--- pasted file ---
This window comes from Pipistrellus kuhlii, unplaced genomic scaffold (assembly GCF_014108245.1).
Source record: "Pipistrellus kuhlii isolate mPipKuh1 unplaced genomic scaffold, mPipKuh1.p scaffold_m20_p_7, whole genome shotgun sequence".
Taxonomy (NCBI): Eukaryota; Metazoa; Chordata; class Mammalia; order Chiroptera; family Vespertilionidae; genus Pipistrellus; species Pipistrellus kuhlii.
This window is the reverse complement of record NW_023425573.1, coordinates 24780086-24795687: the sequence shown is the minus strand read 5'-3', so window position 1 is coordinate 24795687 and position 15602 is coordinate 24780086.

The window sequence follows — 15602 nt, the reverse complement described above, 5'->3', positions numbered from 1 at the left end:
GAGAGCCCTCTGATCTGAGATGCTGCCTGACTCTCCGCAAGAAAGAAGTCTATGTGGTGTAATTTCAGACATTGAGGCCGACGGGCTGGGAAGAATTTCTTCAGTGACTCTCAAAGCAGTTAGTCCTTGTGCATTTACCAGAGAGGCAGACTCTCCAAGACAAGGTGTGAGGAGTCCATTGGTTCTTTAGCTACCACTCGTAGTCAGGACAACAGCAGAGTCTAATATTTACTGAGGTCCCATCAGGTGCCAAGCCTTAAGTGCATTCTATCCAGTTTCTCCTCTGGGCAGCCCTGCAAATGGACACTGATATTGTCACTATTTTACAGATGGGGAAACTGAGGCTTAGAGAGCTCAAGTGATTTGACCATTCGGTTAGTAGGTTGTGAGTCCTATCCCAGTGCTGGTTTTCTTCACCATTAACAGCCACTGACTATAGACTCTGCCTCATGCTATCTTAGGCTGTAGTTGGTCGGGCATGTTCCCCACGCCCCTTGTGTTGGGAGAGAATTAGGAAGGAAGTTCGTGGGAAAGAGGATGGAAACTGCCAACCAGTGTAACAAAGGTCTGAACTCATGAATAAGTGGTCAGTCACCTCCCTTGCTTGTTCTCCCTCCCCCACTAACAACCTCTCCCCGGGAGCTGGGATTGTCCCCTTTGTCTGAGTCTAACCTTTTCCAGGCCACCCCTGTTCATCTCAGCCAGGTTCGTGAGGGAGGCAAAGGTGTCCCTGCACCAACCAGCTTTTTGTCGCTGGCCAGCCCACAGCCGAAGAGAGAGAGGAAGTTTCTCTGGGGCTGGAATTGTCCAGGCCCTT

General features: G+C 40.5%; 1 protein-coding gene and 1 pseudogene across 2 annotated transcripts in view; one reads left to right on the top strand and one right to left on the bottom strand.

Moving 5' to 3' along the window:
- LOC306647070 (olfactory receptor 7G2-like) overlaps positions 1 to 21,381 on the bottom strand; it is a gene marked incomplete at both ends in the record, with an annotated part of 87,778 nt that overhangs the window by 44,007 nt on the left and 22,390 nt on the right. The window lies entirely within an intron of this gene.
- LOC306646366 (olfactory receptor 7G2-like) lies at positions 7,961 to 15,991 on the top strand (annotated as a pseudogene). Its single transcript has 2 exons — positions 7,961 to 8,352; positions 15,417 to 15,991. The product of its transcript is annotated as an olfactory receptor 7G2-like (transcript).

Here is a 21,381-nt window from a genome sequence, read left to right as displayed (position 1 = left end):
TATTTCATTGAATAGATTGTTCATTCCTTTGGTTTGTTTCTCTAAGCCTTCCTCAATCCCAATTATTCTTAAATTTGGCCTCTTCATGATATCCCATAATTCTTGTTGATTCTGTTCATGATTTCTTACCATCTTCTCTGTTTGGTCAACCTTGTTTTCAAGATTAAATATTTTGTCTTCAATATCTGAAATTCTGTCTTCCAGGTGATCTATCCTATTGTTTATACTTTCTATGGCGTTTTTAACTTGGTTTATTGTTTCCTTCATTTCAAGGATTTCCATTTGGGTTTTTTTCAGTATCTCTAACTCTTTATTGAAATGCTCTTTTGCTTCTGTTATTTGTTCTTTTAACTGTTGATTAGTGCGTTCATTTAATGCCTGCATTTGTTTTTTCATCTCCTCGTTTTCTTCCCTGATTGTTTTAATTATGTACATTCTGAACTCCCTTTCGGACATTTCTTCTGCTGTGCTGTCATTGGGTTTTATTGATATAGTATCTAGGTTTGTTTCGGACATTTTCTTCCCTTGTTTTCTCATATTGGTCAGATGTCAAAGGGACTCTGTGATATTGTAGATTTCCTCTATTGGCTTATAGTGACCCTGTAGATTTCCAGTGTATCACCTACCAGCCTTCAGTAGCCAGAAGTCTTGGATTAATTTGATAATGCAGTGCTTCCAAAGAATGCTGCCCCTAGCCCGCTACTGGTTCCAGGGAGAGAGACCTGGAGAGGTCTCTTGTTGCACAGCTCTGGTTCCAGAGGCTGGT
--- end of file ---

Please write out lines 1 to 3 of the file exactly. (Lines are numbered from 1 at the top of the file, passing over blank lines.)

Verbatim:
This window comes from Pipistrellus kuhlii, unplaced genomic scaffold (assembly GCF_014108245.1).
Source record: "Pipistrellus kuhlii isolate mPipKuh1 unplaced genomic scaffold, mPipKuh1.p scaffold_m20_p_7, whole genome shotgun sequence".
Taxonomy (NCBI): Eukaryota; Metazoa; Chordata; class Mammalia; order Chiroptera; family Vespertilionidae; genus Pipistrellus; species Pipistrellus kuhlii.